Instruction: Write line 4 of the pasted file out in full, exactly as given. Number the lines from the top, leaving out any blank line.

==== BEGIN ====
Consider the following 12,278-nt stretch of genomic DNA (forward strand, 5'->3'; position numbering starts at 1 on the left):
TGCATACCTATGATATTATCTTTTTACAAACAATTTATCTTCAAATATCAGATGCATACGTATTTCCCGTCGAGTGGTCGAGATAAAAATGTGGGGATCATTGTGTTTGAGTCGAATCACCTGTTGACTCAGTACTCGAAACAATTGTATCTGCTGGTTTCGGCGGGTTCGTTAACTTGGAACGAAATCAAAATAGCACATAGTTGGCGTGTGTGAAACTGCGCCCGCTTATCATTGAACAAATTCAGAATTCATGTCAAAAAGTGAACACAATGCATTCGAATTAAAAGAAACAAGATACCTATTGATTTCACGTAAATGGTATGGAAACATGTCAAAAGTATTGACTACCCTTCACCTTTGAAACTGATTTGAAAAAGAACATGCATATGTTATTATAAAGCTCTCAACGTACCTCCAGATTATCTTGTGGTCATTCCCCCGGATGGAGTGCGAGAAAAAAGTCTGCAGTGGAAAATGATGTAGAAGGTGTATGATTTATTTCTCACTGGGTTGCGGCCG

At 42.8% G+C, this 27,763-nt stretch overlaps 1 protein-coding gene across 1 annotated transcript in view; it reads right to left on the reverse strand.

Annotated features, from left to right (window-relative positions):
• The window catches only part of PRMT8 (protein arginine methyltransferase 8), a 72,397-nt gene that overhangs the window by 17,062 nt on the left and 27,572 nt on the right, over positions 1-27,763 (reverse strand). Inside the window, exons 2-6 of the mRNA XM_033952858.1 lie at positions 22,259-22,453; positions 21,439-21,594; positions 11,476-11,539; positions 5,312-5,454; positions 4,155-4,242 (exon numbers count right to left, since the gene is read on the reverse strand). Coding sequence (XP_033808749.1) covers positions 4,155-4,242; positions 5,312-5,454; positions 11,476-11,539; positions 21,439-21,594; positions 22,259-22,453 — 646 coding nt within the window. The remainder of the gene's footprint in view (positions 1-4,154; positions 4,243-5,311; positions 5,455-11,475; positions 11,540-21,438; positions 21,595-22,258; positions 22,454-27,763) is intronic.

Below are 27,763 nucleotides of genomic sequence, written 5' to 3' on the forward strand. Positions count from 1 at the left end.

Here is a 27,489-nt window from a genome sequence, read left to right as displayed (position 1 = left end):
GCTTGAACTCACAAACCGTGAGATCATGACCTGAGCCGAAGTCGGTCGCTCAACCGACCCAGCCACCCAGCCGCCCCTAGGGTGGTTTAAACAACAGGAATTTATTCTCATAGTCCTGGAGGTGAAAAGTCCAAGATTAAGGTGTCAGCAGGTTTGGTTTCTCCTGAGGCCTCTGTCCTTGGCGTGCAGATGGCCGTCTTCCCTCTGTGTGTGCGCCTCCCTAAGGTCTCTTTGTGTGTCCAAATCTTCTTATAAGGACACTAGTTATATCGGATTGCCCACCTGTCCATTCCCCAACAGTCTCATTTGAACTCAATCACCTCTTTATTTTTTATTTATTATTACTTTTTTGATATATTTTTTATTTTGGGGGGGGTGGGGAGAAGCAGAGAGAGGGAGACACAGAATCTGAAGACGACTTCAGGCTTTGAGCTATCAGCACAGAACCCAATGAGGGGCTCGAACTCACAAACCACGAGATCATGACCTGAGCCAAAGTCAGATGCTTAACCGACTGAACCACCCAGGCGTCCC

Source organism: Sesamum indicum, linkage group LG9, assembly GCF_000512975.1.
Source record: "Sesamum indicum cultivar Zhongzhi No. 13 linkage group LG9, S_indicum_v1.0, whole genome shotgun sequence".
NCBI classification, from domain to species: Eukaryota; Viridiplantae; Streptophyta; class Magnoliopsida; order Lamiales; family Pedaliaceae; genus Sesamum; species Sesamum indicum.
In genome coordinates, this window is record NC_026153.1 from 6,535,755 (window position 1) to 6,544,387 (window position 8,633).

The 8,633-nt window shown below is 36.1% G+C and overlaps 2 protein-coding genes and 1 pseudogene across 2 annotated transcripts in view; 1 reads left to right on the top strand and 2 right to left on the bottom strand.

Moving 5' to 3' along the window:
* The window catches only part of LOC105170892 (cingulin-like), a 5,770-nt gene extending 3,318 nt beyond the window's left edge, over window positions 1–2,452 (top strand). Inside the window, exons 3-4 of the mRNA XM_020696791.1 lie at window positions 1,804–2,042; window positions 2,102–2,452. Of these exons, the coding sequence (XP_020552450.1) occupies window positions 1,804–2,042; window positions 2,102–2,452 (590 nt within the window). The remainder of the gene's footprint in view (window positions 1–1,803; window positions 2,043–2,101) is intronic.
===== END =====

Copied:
Annotated features, from left to right (window-relative positions):